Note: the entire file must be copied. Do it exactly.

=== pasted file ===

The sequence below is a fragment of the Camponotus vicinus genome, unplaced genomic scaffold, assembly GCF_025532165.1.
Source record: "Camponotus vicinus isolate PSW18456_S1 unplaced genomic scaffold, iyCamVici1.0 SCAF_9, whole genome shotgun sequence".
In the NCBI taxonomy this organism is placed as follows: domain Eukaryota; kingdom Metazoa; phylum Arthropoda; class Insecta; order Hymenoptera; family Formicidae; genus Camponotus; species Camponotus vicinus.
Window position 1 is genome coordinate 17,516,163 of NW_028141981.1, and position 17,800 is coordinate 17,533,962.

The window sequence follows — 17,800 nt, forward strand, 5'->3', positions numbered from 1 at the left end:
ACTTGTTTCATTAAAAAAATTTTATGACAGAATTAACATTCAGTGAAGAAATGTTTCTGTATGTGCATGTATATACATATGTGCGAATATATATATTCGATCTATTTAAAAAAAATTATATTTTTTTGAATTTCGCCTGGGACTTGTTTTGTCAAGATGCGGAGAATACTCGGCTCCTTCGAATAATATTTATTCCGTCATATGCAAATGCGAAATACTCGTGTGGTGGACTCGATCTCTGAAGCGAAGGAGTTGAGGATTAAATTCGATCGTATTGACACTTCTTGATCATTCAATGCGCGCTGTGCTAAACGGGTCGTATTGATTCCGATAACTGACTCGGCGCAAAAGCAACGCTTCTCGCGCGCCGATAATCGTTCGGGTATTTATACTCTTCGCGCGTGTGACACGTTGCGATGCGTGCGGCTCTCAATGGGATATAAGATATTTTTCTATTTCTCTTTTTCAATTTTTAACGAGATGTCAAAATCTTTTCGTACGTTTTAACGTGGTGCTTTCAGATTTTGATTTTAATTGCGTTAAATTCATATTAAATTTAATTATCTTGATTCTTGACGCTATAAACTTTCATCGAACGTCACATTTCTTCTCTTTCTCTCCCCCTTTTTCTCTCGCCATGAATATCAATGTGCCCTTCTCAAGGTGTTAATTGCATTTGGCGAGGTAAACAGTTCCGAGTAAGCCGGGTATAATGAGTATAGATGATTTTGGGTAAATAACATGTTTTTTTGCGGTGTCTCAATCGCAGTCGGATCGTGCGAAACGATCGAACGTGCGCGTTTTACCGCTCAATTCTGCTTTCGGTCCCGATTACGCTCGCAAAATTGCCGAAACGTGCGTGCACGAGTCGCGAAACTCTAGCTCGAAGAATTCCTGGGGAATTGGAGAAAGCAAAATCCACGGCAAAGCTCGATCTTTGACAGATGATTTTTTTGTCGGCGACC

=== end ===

The sequence below is a fragment of the Camponotus vicinus genome, unplaced genomic scaffold, assembly GCF_025532165.1.
Source record: "Camponotus vicinus isolate PSW18456_S1 unplaced genomic scaffold, iyCamVici1.0 SCAF_9, whole genome shotgun sequence".
In the NCBI taxonomy this organism is placed as follows: domain Eukaryota; kingdom Metazoa; phylum Arthropoda; class Insecta; order Hymenoptera; family Formicidae; genus Camponotus; species Camponotus vicinus.
Window position 1 is genome coordinate 17,516,163 of NW_028141981.1, and position 17,800 is coordinate 17,533,962.

The window sequence follows — 17,800 nt, forward strand, 5'->3', positions numbered from 1 at the left end:
ACTTGTTTCATTAAAAAAATTTTATGACAGAATTAACATTCAGTGAAGAAATGTTTCTGTATGTGCATGTATATACATATGTGCGAATATATATATTCGATCTATTTAAAAAAAATTATATTTTTTTGAATTTCGCCTGGGACTTGTTTTGTCAAGATGCGGAGAATACTCGGCTCCTTCGAATAATATTTATTCCGTCATATGCAAATGCGAAATACTCGTGTGGTGGACTCGATCTCTGAAGCGAAGGAGTTGAGGATTAAATTCGATCGTATTGACACTTCTTGATCATTCAATGCGCGCTGTGCTAAACGGGTCGTATTGATTCCGATAACTGACTCGGCGCAAAAGCAACGCTTCTCGCGCGCCGATAATCGTTCGGGTATTTATACTCTTCGCGCGTGTGACACGTTGCGATGCGTGCGGCTCTCAATGGGATATAAGATATTTTTCTATTTCTCTTTTTCAATTTTTAACGAGATGTCAAAATCTTTTCGTACGTTTTAACGTGGTGCTTTCAGATTTTGATTTTAATTGCGTTAAATTCATATTAAATTTAATTATCTTGATTCTTGACGCTATAAACTTTCATCGAACGTCACATTTCTTCTCTTTCTCTCCCCCTTTTTCTCTCGCCATGAATATCAATGTGCCCTTCTCAAGGTGTTAATTGCATTTGGCGAGGTAAACAGTTCCGAGTAAGCCGGGTATAATGAGTATAGATGATTTTGGGTAAATAACATGTTTTTTTGCGGTGTCTCAATCGCAGTCGGATCGTGCGAAACGATCGAACGTGCGCGTTTTACCGCTCAATTCTGCTTTCGGTCCCGATTACGCTCGCAAAATTGCCGAAACGTGCGTGCACGAGTCGCGAAACTCTAGCTCGAAGAATTCCTGGGGAATTGGAGAAAGCAAAATCCACGGCAAAGCTCGATCTTTGACAGATGATTTTTTTGTCGGCGACC